Not only is Katie a theoretical cosmologist, science communicator, and self-described "connoisseur of cosmic catastrophes," she is also a former AIP Women in Physics lecturer. Katie spoke on Dark Matter at the two Girls in Physics Breakfasts we held in 2018.
She will chat about her favourite subject: the end of the universe. In her upcoming talk, she will give viewers a sneak peek at her soon-to-be-released book 'The End of Everything (Astronomically speaking) '
b) UNSW Bragg Prize for Science Writing for Years 7 - 10. Entries close 27th August.
The 2020 Theme is 'The Big Ideas saving the Planet'.
Students write up to 800 words to describe some scientific research that has delivered a solution that the student believes could change the future for the planet.
This website has entry details, as well as FAQs, Teacher's resources and Writing tips.
c) Big Science Competition - Revamped for online.
The Big Science Competition now has flexible options: i) student access from school or home, ii) extended competition window from 20th May to 5th June.
The Competition is for students in Years 7 to 10. It is a '50 minute multiple choice competition testing critical thinking and problem-solving skills, not just factual recall'. The cost to participate online is $7.00 and $8.00 for a pen and paper test. Parents cannot register their children, it needs to be through the school.
Items selected from the bulletin of the Institute of Physics (UK).
Each item below includes the introductory paragraphs and a web link to the rest of the article.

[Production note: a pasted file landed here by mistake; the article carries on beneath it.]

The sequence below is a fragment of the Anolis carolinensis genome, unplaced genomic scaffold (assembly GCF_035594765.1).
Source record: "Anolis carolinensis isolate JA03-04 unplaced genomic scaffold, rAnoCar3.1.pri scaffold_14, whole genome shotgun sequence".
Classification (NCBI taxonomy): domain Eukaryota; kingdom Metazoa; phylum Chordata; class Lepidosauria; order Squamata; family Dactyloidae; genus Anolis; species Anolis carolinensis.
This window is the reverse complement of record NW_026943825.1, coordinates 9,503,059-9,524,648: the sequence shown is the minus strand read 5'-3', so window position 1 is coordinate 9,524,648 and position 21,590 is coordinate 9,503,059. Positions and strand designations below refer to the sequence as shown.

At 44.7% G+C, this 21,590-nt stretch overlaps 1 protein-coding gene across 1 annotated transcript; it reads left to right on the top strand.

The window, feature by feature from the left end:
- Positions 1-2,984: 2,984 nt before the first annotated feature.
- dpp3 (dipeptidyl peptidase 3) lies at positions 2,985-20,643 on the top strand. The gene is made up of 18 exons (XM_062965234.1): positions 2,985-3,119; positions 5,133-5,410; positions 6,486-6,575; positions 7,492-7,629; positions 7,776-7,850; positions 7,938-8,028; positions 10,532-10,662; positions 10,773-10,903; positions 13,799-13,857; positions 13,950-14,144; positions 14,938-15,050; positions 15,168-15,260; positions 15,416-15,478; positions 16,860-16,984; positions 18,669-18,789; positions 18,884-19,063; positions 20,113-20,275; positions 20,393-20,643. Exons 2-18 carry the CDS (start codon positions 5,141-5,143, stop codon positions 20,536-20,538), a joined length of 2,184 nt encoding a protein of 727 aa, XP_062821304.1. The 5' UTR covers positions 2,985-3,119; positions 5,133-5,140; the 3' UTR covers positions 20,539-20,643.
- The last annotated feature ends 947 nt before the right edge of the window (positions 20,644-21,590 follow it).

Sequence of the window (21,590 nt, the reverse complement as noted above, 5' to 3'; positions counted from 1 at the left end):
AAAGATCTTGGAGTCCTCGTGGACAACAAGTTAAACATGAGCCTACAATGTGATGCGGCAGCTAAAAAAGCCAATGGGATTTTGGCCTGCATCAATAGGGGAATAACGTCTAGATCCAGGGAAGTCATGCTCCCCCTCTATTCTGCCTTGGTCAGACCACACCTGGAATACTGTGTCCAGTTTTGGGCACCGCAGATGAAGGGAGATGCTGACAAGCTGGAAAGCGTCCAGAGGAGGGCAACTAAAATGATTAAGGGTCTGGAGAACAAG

a) For Concussion, the Eyes are the Window to the Brain
The way the eye moves in the moments after a head impact serves as a reliable proxy for the acceleration experienced by the brain, reports a research team in the US. The researchers observed the effect in a physical head phantom and a human volunteer, and say that the measurement could one day be made using “smart” contact lenses. Routine eye-motion measurements in athletes could allow sports-related traumatic brain injury (TBI) to be detected at the side-line.
b) The Diamond Quantum Revolution
Diamond is more than just a pretty gem – it has many attractive properties that stretch far beyond its aesthetic appeal. This article explains how this special form of carbon now has many practical quantum applications too. It nicely complements the keynote address at this year’s Physics Teachers’ Conference.
c) COVID-19 symptoms detected from a safe distance using infrared light and microwaves
A system that checks from a safe distance whether someone is displaying symptoms of COVID-19 has been developed at the Fraunhofer Institute for Manufacturing Engineering and Automation in Stuttgart, Germany. The team’s “access checker” combines infrared and microwave.
One part of the access checker scans a person’s body temperature by measuring infrared radiation emitted by their skin. This is done to detect fever, which is a symptom of COVID-19. The device also checks for increased heart and breathing rates associated with the disease. This is done using a micro-Doppler radar system that bounces microwaves off the subject to detect body motions associated with breathing and blood flow.